The Talentless Church

From a recent interview with Barbara Nicolosi-Harrington, adjunct professor of cinema at Pepperdine:

Sad though it is, you would never call the Church the patron of the arts today.  Never.  You would be laughed down.  I know that to be true.  I used the phrase with a class of undergrads.  A young woman raised her hand and said, “Who is the ‘patron of the arts’?”  I asked the students who they thought the patron of the arts is.  They looked at me for a while, and finally one kid raised his hand and said, “The Bravo Channel?”

…Hollywood has a value of excellent production value, of talent, and the pagan world absolutely believes in talent, this mysterious gift that comes from they-know-not-where.  We know where it comes from; they don’t know where it comes from, but they believe in it. The Church does not believe in talent anymore.  We think the most important thing is that everyone feels welcome.  So we sit at church and suffer through Doris and Stan, who can’t sing, because we don’t want to be mean.  They would never get a job in Hollywood, because Hollywood has integrity about the beautiful.  Or if it’s not “the Beautiful” in the classical sense, at least, they value the non-lame.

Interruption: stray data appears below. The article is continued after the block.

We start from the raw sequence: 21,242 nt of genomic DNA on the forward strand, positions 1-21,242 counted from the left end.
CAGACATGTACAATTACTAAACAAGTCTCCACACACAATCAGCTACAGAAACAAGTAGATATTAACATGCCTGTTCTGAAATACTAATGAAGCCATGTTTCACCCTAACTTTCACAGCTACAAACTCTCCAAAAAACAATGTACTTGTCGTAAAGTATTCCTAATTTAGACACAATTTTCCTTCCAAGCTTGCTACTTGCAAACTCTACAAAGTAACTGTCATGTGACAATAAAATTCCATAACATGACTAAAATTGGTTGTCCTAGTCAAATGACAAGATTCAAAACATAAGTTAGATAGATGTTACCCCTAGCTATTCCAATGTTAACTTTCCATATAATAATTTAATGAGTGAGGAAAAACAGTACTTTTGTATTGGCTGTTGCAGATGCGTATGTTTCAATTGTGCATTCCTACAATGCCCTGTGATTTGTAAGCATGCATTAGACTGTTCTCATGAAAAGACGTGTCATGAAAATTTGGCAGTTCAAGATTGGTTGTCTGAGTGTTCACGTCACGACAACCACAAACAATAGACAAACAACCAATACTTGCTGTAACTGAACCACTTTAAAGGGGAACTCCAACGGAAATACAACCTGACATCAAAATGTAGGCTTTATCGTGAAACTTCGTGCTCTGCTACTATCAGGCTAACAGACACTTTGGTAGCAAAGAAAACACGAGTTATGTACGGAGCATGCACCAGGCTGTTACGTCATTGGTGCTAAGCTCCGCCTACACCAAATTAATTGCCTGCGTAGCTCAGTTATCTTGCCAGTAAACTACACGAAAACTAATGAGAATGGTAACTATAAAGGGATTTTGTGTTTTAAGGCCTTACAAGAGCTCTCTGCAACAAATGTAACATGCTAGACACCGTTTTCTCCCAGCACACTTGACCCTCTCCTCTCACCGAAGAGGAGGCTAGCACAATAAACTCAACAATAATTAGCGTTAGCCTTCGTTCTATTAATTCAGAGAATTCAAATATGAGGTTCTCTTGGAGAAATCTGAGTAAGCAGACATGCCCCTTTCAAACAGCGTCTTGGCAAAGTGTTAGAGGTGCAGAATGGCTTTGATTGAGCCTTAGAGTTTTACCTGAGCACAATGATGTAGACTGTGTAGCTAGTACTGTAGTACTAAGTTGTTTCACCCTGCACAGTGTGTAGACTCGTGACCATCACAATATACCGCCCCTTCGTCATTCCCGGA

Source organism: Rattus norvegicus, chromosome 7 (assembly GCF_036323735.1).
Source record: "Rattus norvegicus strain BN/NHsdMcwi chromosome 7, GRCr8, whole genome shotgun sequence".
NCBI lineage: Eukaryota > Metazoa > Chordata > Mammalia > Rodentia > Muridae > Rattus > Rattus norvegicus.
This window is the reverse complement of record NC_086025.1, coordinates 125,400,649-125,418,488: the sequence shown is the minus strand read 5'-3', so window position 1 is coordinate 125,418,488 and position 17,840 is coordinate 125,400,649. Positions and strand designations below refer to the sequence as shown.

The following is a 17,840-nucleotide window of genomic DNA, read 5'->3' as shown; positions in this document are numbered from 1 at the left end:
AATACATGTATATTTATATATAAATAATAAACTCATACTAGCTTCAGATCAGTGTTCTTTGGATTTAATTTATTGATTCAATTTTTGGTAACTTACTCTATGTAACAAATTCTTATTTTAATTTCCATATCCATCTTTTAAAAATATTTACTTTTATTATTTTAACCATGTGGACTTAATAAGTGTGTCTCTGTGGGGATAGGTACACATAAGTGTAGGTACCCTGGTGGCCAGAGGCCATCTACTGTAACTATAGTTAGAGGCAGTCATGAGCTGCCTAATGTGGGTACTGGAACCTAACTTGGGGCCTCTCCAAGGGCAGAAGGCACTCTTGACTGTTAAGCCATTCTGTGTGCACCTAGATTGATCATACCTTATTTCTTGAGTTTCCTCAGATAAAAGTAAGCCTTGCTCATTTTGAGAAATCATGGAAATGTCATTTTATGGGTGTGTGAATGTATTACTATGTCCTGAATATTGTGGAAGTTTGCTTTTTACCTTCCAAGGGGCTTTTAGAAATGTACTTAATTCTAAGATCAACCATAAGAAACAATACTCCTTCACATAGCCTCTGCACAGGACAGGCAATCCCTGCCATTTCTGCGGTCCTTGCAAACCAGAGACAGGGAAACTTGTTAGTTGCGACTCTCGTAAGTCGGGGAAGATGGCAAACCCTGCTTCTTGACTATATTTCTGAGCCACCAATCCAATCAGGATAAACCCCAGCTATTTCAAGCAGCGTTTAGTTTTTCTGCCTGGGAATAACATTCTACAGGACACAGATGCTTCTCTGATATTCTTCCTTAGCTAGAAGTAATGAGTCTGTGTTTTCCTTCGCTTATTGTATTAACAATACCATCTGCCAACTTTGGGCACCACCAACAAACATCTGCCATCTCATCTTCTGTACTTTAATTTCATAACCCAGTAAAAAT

1. Kevin,
    Again I think you raise an interesting point through this quote but I still wonder what that means for mentally handicapped in our congregations. I think good churches believe in talent but they recognize they won’t know we are Christians by talent and that production values often require us to place children, the poor, those mentally handicapped in the same kind of places those high production values do, hidden or non-existent. We should have a high integrity about the beautiful but I am pretty sure that beautiful has nothing or very little to do with Hollywood. Our beautiful will look more like eucharistic service at L’arche or a talent show with the homeless than it will something Hollywood would recognize as such.

  2. Very true. I suppose the ideal would be the ability to cultivate both the concerns about talent and inclusivity. The Church can foster standards of excellence, along with exploring the beauty hidden sub contrario.

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